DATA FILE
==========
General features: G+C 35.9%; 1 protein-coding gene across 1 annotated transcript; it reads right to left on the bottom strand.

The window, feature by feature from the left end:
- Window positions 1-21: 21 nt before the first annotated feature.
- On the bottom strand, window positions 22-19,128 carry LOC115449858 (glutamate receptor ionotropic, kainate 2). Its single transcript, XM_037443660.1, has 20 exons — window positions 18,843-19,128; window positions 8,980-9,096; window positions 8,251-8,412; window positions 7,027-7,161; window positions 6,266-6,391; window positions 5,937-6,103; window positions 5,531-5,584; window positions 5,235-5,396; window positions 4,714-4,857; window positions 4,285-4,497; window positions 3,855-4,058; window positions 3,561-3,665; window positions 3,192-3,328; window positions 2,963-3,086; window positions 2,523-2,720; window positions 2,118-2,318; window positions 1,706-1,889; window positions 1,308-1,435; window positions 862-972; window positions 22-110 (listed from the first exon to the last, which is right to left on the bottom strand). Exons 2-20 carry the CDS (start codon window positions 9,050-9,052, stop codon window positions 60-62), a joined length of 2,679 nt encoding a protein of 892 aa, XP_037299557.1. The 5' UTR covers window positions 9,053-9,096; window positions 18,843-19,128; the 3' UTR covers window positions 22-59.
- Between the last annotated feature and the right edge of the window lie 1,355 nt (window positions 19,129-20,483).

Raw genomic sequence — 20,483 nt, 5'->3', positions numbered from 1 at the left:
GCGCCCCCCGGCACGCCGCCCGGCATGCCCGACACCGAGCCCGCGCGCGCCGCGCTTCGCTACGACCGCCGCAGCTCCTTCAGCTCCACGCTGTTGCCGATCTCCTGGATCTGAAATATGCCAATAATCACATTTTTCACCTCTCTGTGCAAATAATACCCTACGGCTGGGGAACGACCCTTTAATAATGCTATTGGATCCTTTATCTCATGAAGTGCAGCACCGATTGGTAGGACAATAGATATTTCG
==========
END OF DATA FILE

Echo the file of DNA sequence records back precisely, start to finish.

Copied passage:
General features: G+C 35.9%; 1 protein-coding gene across 1 annotated transcript; it reads right to left on the bottom strand.

The window, feature by feature from the left end:
- Window positions 1-21: 21 nt before the first annotated feature.
- On the bottom strand, window positions 22-19,128 carry LOC115449858 (glutamate receptor ionotropic, kainate 2). Its single transcript, XM_037443660.1, has 20 exons — window positions 18,843-19,128; window positions 8,980-9,096; window positions 8,251-8,412; window positions 7,027-7,161; window positions 6,266-6,391; window positions 5,937-6,103; window positions 5,531-5,584; window positions 5,235-5,396; window positions 4,714-4,857; window positions 4,285-4,497; window positions 3,855-4,058; window positions 3,561-3,665; window positions 3,192-3,328; window positions 2,963-3,086; window positions 2,523-2,720; window positions 2,118-2,318; window positions 1,706-1,889; window positions 1,308-1,435; window positions 862-972; window positions 22-110 (listed from the first exon to the last, which is right to left on the bottom strand). Exons 2-20 carry the CDS (start codon window positions 9,050-9,052, stop codon window positions 60-62), a joined length of 2,679 nt encoding a protein of 892 aa, XP_037299557.1. The 5' UTR covers window positions 9,053-9,096; window positions 18,843-19,128; the 3' UTR covers window positions 22-59.
- Between the last annotated feature and the right edge of the window lie 1,355 nt (window positions 19,129-20,483).

Raw genomic sequence — 20,483 nt, 5'->3', positions numbered from 1 at the left:
GCGCCCCCCGGCACGCCGCCCGGCATGCCCGACACCGAGCCCGCGCGCGCCGCGCTTCGCTACGACCGCCGCAGCTCCTTCAGCTCCACGCTGTTGCCGATCTCCTGGATCTGAAATATGCCAATAATCACATTTTTCACCTCTCTGTGCAAATAATACCCTACGGCTGGGGAACGACCCTTTAATAATGCTATTGGATCCTTTATCTCATGAAGTGCAGCACCGATTGGTAGGACAATAGATATTTCG